It is seen that the maximum sample volume can vary over a very wide range of values. Employing the defined column packed with 20 mm particles, and operated at its optimum velocity to give 12,500 theoretical plates, if the separation ratio is as small as 1.5, and the first solute is eluted at a (k') value of 2.0, a volume as large as 66 ml can be still placed on the column.
At the other extreme if the first solute is eluted at a (k') value of 10 and the separation ratio is 2.5 then the sample volume can be over 1 liter. Nevertheless, it should be emphasized that the mathematical argument tacitly assumes that sample is injected onto the column as a solution, in the mobile phase. (i.e. the sample solvent does not change the elution conditions in any way).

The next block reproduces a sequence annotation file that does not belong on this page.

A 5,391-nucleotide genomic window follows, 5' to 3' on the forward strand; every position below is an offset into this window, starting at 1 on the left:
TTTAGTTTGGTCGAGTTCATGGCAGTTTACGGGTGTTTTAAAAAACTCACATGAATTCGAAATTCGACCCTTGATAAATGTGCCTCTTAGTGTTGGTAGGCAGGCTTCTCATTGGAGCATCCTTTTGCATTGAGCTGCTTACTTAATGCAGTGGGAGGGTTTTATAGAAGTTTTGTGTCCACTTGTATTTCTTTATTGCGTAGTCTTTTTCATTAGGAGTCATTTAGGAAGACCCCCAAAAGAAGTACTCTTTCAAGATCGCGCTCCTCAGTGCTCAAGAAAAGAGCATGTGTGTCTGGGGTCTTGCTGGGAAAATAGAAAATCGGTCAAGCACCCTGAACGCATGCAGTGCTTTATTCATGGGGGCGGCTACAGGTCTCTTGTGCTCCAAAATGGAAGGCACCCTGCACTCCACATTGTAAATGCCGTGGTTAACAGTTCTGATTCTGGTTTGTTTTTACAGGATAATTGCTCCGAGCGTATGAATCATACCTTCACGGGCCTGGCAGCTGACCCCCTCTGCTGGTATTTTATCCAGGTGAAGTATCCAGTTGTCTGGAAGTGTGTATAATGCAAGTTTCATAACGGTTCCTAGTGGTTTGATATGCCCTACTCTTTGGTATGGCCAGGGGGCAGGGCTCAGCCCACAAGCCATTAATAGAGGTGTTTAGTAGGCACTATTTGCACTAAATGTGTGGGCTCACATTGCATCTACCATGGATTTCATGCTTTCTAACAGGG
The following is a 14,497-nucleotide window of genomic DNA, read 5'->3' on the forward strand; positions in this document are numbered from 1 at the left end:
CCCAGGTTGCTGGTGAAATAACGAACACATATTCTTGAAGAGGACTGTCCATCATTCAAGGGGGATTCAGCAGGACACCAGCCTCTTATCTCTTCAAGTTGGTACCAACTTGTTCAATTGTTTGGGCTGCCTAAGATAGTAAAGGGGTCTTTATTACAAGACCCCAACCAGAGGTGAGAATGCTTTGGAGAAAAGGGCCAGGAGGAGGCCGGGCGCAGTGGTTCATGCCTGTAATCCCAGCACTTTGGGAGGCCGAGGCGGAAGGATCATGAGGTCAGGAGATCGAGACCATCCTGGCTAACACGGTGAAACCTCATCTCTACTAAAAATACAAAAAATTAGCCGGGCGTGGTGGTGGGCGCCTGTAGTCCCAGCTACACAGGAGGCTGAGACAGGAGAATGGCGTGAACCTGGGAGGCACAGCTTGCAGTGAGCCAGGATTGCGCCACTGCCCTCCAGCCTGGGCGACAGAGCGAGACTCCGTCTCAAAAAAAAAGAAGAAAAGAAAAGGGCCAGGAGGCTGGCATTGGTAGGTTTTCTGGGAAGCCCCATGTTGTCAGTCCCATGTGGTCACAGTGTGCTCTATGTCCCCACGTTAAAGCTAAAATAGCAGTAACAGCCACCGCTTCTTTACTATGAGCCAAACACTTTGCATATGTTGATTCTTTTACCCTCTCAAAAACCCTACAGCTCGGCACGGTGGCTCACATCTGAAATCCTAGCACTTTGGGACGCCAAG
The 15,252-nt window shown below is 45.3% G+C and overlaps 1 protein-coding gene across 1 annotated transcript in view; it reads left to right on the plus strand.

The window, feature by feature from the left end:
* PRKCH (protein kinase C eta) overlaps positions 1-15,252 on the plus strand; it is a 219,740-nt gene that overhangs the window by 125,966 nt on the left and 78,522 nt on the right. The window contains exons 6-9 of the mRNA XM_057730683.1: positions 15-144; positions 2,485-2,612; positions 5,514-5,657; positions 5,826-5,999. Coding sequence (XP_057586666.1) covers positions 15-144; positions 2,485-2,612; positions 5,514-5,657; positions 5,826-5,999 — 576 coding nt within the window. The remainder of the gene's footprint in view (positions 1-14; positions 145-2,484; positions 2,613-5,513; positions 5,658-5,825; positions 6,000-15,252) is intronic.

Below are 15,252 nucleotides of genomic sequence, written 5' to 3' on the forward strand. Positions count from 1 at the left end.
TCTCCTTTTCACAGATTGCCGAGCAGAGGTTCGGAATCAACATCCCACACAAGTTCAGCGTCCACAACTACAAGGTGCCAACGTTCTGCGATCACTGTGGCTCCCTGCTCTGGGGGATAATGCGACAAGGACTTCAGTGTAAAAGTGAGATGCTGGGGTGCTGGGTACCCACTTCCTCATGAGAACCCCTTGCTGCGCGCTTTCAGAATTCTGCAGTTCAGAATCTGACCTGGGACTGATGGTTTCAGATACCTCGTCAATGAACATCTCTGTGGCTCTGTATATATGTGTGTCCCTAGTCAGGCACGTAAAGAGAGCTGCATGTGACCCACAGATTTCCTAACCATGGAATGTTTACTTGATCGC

In addition, it also assumes that the solute concentration in the sample solution is not strong enough to produce significant solute/solute interactionin the mobile phase and consequently, also effect the conditions of elution.
The effect of volume overload on the elution profiles of solutes separated on an LC column was examined by Scott and Kucera (3) and the results they obtained are shown as elution curves in figure 3.
After, J. Chromatogr., Ref. 
Figure 3 An Experimental Example of Volume Overload